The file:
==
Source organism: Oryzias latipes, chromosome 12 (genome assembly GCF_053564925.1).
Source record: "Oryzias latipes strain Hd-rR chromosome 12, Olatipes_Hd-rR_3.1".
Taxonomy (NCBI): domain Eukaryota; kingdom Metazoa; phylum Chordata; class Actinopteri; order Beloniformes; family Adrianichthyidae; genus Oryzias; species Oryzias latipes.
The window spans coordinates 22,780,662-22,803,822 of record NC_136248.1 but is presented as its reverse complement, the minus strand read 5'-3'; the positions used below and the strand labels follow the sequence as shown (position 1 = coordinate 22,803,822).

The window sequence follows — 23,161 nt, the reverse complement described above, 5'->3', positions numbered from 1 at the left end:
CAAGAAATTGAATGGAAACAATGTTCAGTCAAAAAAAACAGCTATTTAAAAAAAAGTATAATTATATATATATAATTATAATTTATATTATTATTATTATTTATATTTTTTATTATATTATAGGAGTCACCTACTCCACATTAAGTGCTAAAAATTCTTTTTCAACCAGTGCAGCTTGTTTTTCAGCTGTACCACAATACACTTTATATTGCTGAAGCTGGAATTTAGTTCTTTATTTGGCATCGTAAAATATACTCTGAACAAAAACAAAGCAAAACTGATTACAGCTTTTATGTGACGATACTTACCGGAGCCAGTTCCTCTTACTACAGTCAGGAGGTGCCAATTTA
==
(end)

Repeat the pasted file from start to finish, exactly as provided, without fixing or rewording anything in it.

Source organism: Oryzias latipes, chromosome 12 (genome assembly GCF_053564925.1).
Source record: "Oryzias latipes strain Hd-rR chromosome 12, Olatipes_Hd-rR_3.1".
Taxonomy (NCBI): domain Eukaryota; kingdom Metazoa; phylum Chordata; class Actinopteri; order Beloniformes; family Adrianichthyidae; genus Oryzias; species Oryzias latipes.
The window spans coordinates 22,780,662-22,803,822 of record NC_136248.1 but is presented as its reverse complement, the minus strand read 5'-3'; the positions used below and the strand labels follow the sequence as shown (position 1 = coordinate 22,803,822).

The window sequence follows — 23,161 nt, the reverse complement described above, 5'->3', positions numbered from 1 at the left end:
CAAGAAATTGAATGGAAACAATGTTCAGTCAAAAAAAACAGCTATTTAAAAAAAAGTATAATTATATATATATAATTATAATTTATATTATTATTATTATTTATATTTTTTATTATATTATAGGAGTCACCTACTCCACATTAAGTGCTAAAAATTCTTTTTCAACCAGTGCAGCTTGTTTTTCAGCTGTACCACAATACACTTTATATTGCTGAAGCTGGAATTTAGTTCTTTATTTGGCATCGTAAAATATACTCTGAACAAAAACAAAGCAAAACTGATTACAGCTTTTATGTGACGATACTTACCGGAGCCAGTTCCTCTTACTACAGTCAGGAGGTGCCAATTTA